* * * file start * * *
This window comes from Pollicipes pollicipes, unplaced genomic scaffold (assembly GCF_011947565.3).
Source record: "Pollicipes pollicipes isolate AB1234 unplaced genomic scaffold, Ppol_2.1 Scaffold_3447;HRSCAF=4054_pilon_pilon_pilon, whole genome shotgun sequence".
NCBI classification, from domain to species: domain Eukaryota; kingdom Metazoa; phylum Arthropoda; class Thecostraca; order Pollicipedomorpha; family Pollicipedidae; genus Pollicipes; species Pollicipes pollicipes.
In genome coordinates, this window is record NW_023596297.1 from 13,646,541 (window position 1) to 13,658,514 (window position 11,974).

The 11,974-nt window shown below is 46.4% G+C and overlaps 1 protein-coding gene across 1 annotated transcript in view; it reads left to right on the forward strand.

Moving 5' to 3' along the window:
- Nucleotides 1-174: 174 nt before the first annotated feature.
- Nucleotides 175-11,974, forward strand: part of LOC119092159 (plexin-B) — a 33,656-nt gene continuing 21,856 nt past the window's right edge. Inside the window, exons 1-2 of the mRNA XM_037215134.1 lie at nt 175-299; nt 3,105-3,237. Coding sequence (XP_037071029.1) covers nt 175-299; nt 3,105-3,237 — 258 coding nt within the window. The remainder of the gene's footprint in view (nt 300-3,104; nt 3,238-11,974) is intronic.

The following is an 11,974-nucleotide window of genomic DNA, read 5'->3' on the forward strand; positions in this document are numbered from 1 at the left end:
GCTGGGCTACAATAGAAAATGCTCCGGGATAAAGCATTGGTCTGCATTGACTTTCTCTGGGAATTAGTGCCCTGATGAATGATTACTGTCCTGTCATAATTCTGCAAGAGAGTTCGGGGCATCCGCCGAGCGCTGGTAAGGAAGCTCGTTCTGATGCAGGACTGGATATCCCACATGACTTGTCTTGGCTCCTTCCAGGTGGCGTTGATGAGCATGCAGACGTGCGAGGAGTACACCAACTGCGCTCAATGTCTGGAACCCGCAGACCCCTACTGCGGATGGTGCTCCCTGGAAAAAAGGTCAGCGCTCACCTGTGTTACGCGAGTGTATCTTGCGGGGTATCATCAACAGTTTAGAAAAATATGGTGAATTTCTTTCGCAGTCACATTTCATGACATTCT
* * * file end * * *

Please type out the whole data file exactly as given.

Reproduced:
This window comes from Pollicipes pollicipes, unplaced genomic scaffold (assembly GCF_011947565.3).
Source record: "Pollicipes pollicipes isolate AB1234 unplaced genomic scaffold, Ppol_2.1 Scaffold_3447;HRSCAF=4054_pilon_pilon_pilon, whole genome shotgun sequence".
NCBI classification, from domain to species: domain Eukaryota; kingdom Metazoa; phylum Arthropoda; class Thecostraca; order Pollicipedomorpha; family Pollicipedidae; genus Pollicipes; species Pollicipes pollicipes.
In genome coordinates, this window is record NW_023596297.1 from 13,646,541 (window position 1) to 13,658,514 (window position 11,974).

The 11,974-nt window shown below is 46.4% G+C and overlaps 1 protein-coding gene across 1 annotated transcript in view; it reads left to right on the forward strand.

Moving 5' to 3' along the window:
- Nucleotides 1-174: 174 nt before the first annotated feature.
- Nucleotides 175-11,974, forward strand: part of LOC119092159 (plexin-B) — a 33,656-nt gene continuing 21,856 nt past the window's right edge. Inside the window, exons 1-2 of the mRNA XM_037215134.1 lie at nt 175-299; nt 3,105-3,237. Coding sequence (XP_037071029.1) covers nt 175-299; nt 3,105-3,237 — 258 coding nt within the window. The remainder of the gene's footprint in view (nt 300-3,104; nt 3,238-11,974) is intronic.

The following is an 11,974-nucleotide window of genomic DNA, read 5'->3' on the forward strand; positions in this document are numbered from 1 at the left end:
GCTGGGCTACAATAGAAAATGCTCCGGGATAAAGCATTGGTCTGCATTGACTTTCTCTGGGAATTAGTGCCCTGATGAATGATTACTGTCCTGTCATAATTCTGCAAGAGAGTTCGGGGCATCCGCCGAGCGCTGGTAAGGAAGCTCGTTCTGATGCAGGACTGGATATCCCACATGACTTGTCTTGGCTCCTTCCAGGTGGCGTTGATGAGCATGCAGACGTGCGAGGAGTACACCAACTGCGCTCAATGTCTGGAACCCGCAGACCCCTACTGCGGATGGTGCTCCCTGGAAAAAAGGTCAGCGCTCACCTGTGTTACGCGAGTGTATCTTGCGGGGTATCATCAACAGTTTAGAAAAATATGGTGAATTTCTTTCGCAGTCACATTTCATGACATTCT